Stiles’s mind was racing, processing as best he could that one of the most significant events in his life had been a lie. His mom had been heartbroken, trying to keep Void together when it was fracturing between people condemning the murders, people wanting to emulate them, and the complicated mess in between.
Derek seemed to be done talking, watching silently for his reaction, so he let his mouth keep pace with his thoughts without even trying to filter it. “The slaves who were executed?”
“Involved. They—they killed some of them, but Victoria planned the whole thing.”
“She was killed, did they turn on her? How do you know it was her, other than the timing which could—”
“Because she tried to kill me that night. And I killed her instead.”
With a whoosh of breath, Stiles fell back against the pillows set to prop him up. He’d been leaning so far forward that he bounced and he let the momentum start him forward, springing off the mattress to pace the small stretch of floor between his corner and where Derek stood.
Talking more to himself than Derek, he worked it out. “Chris knows. That’s what the whole—thing—was between you two. Allison doesn’t, she would’ve told me—yeah,” he added carelessly, flailing a hand in Derek’s direction and not bothering to look and see how he received it, “you were right, good job, whatever.”
When he took his hand back from waving, he brought it to his mouth and started gnawing on the thumbnail. He made three laps, feeling Derek’s eyes on him the whole way, then stopped and looked up. “Gerard?”
Derek shook his head.
“Not Peter,” Stiles mused. “Kate?”
Another head shake, but something complicated happened to Derek’s face—his mouth went hard but his eyes went soft, sad, and Stiles couldn’t handle that trauma with the kid gloves it probably deserved; everything was coming together.
“What?” he demanded. “That face, what, you have to tell me what that face is about.”
When Derek stayed closed off, Stiles closed the distance and grabbed him by the—exceedingly muscular, but it wasn’t the right time to follow that train of thought—biceps and shook him.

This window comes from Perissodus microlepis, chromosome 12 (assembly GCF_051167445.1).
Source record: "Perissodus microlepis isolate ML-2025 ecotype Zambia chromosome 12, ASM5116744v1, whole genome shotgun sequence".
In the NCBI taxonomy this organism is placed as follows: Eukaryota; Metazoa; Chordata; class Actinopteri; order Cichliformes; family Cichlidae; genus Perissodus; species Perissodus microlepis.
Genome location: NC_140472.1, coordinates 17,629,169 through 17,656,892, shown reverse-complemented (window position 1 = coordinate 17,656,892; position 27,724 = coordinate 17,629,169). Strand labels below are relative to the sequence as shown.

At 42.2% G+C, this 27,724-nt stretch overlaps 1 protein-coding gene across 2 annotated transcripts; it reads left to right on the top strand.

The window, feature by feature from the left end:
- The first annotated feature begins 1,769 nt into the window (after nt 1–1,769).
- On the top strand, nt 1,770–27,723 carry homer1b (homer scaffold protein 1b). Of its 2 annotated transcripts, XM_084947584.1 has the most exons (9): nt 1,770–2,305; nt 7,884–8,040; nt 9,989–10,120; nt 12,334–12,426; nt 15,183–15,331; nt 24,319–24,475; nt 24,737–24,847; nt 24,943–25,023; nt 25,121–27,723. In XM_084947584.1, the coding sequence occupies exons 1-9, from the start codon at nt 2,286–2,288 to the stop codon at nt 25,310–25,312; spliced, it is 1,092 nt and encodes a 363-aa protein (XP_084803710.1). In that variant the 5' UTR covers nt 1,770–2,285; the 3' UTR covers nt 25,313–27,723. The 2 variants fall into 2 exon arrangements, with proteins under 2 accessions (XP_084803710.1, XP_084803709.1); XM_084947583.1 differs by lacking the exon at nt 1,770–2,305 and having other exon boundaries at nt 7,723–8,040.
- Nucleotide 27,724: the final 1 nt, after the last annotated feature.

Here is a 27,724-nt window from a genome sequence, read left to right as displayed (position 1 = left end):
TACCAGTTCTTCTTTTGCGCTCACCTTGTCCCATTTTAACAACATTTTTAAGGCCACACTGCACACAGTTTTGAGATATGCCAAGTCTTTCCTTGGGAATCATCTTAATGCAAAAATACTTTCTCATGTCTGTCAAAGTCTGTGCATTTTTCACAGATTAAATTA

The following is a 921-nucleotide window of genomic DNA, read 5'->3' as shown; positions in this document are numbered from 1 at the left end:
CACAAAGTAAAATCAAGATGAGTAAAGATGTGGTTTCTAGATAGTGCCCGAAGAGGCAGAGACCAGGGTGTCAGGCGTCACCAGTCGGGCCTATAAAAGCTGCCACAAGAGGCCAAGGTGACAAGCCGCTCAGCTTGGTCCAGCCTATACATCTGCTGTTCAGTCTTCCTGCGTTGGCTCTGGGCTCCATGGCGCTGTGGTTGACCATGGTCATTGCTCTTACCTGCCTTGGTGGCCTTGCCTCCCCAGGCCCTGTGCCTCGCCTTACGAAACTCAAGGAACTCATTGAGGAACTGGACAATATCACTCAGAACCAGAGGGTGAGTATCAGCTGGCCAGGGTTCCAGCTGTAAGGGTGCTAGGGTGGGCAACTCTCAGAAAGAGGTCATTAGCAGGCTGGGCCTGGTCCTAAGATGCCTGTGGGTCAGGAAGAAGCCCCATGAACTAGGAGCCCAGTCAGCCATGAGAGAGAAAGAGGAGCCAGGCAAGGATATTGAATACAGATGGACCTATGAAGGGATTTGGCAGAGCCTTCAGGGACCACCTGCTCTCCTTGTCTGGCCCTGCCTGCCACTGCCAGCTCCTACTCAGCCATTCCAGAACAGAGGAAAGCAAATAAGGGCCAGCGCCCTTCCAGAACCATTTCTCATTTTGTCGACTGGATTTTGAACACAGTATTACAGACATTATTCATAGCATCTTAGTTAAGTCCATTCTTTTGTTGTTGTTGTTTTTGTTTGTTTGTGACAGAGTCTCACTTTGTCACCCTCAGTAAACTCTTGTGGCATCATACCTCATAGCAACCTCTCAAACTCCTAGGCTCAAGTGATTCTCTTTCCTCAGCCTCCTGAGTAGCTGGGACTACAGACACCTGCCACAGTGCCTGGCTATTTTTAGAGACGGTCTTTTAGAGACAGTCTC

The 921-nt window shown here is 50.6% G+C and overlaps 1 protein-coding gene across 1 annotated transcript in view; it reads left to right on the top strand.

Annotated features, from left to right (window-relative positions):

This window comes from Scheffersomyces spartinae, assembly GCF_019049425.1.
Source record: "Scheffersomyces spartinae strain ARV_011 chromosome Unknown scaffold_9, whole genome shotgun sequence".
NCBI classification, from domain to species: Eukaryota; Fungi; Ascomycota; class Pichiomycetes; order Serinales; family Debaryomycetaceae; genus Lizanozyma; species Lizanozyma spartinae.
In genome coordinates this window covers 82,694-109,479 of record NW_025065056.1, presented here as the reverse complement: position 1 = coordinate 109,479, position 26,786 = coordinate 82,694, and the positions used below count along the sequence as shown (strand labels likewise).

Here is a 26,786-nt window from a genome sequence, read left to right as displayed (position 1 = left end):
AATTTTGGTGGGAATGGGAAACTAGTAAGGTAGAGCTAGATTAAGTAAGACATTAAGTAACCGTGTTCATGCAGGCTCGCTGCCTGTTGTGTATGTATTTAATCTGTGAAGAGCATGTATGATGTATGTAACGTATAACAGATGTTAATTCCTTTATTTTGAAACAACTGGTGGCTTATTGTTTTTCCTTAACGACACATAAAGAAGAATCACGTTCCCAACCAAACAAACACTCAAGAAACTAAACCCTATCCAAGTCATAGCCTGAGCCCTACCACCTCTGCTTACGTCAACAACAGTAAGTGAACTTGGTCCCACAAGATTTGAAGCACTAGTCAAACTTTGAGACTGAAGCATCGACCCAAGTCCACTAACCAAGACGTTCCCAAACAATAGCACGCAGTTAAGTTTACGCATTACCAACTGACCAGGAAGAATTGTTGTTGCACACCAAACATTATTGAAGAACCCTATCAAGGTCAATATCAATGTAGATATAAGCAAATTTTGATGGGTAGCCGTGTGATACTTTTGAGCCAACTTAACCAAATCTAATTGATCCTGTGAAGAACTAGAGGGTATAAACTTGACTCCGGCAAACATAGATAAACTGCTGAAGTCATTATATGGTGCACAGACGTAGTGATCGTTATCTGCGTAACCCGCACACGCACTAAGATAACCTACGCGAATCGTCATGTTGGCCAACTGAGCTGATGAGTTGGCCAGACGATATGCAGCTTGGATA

“Derek,” he said as gravely as he could in his semi-manic state. The prince didn’t flinch away from a slave manhandling him that way, or from Stiles using his name so familiarly the way he had when Stiles addressed him formally. “This is it. It’s all or nothing right now. There was a conspiracy to kill your family and I don’t think it’s done. If you want them to pay, if you believe in what your sister was going to do, if you fucking hate everything your uncle has done and think he shouldn’t be able to do it anymore—you need to tell me.”
“Kate was with me,” Derek said at last, not meeting his eyes. “We were—she was with me that night.”
Stiles said, “Oh, fuck.” And, “Oh shit, fuck, Derek—”
“No. She and Peter—”
“I know,” Derek interrupted more forcefully, looking pained. “After I renounced the throne, she—”
Even though he hated, really fucking hated, to add to that hurt, Stiles had to. “No,” he stressed. “Before that. For months, at least; she told Allison.”
Watching Derek break under that news was just as awful as Stiles had thought it would be. He gentled his grip, unsure how to offer comfort and wishing he didn’t feel so inadequate. What he knew how to do, and do well, was take action. “Tell Chris,” he suggested softly. “Let him tell Allison. This could change everything. Derek, you could be the most important thing to happen to the revolution.”